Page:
IHS upside breakout
From a short-term technical perspective, the SPX appears to have staged an upside breakout from an inverse head and shoulders (IHS) formation. The Ukraine tension related pullback Friday saw the index retreat to successfully test the neckline of the breakout. The measured target of the IHS is 1985, which is roughly a test of the old highs in the index.

"Lack of a bear case for stocks"
Should I be correct and the SPX rallies to the 1985 target or test the all-time highs, what happens next?

To answer that question, I turn to an analysis of market fundamentals, which continue to tilt bullishly and remain supportive of further advances. Last week, Morgan Stanley published a report indicating that they saw little downside for equity prices for now as there was the "lack of a bear case for stocks" (via Marketwatch):
Here’s one reason why this stock market isn’t going to truly slump any time soon, according to Morgan Stanley analysts: “The lack of a credible bear case.”

The analysts, in a report published Monday, say the top of the market is defined by hubris and debt, and argue neither is present at the moment. Instead, it’s hard to argue that costs — whether as capital spending, inventory or hiring — are rising enough yet to be a threat to profit levels, they say.
They concluded (emphasis added):
They’re back to bullish view in the wake of the market’s recent pullback, after having gone to “balanced” on a 12-month forward view last month. The analysts say stock-market valuations could still expand strongly because the economy is improving, real yields are higher (and inflation is low), and Fed policy is still accommodative.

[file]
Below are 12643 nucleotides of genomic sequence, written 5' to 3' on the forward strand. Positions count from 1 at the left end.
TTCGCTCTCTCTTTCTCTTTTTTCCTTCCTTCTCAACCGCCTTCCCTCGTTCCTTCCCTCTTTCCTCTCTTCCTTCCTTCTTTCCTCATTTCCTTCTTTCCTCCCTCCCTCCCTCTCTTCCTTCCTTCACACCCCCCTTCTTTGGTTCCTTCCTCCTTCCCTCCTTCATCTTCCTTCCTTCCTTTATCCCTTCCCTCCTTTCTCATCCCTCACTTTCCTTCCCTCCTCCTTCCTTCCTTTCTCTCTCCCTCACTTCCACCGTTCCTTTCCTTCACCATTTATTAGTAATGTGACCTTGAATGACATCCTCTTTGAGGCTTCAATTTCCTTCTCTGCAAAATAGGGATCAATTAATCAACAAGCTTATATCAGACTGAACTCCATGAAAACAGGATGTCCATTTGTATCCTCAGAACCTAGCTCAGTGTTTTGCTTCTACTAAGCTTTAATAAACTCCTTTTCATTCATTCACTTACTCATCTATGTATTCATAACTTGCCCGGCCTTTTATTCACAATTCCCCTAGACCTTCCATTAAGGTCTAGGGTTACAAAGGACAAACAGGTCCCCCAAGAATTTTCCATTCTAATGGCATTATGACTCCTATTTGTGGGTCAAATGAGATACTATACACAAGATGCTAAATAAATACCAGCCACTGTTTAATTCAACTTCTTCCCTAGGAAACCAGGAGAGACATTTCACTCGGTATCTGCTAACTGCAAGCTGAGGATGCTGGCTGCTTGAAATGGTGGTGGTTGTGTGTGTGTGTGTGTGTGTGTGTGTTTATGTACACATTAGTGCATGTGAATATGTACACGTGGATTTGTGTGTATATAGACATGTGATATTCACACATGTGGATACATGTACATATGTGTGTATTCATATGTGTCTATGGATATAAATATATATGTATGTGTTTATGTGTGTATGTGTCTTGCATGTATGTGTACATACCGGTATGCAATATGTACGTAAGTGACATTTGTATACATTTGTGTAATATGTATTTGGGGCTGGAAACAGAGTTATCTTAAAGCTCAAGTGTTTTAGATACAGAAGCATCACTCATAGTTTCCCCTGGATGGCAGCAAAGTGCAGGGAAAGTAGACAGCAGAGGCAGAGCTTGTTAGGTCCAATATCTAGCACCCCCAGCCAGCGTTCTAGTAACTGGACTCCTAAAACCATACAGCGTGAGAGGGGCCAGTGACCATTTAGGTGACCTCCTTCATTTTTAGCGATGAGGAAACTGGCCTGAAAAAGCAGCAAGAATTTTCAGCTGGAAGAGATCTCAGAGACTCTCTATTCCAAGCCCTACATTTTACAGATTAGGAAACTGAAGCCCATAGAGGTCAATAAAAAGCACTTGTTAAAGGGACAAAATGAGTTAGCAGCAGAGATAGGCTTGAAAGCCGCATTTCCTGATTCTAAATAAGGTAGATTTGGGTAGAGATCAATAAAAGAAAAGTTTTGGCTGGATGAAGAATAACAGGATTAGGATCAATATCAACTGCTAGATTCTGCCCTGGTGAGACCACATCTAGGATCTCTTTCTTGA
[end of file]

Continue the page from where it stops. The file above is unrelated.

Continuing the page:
In an interview with Barron's, Stephen Auth of Federated Investors summed up the bulls' view this way:
As a way to describe the economy, Goldilocks was formulated back in the 1990s, when the Fed was relatively well behaved and the economy was expanding. Today, I call it "Goldilocks cubed" because we have what actually may be an accelerating economy, with the Fed and Treasury rates well-behaved and perceptions about risk declining. Market valuations depend on growth, bond rates, and perceptions of risk, and all three of those are going in the direction that actually expands the price/earnings multiple. At the same time, earnings are expanding, and that's a recipe for another leg up in the market. In terms of economic expansion, we have been stuck in this 2% growth range since 2008-09. But we think something has happened and that animal spirits have returned. We've had these sky-is-falling moments, and every time we get through one of them, more and more people come out of their caves and say, "Maybe the sky is not really going to fall."
In other words, the stock market is in a sweet spot right now. Economic and EPS growth look good, the interest rate environment is benign and risk appetite is healthy.

While my views are tilted bullishly, that does not mean that there is nothing but clear sailing ahead for stocks. The direction of change of the Trend Model is positive, which is bullish, but the absolute level of the reading remains in "risk off" territory, which brings up the possibility that the current rally is a counter-trend rally in a downtrend. I will detail some of my concerns for US equities in a later post this week and tweet any updates as I see them at @humblestudent. You can also subscribe to my blog posts by email here.

Disclosure: Long TNA, SOXL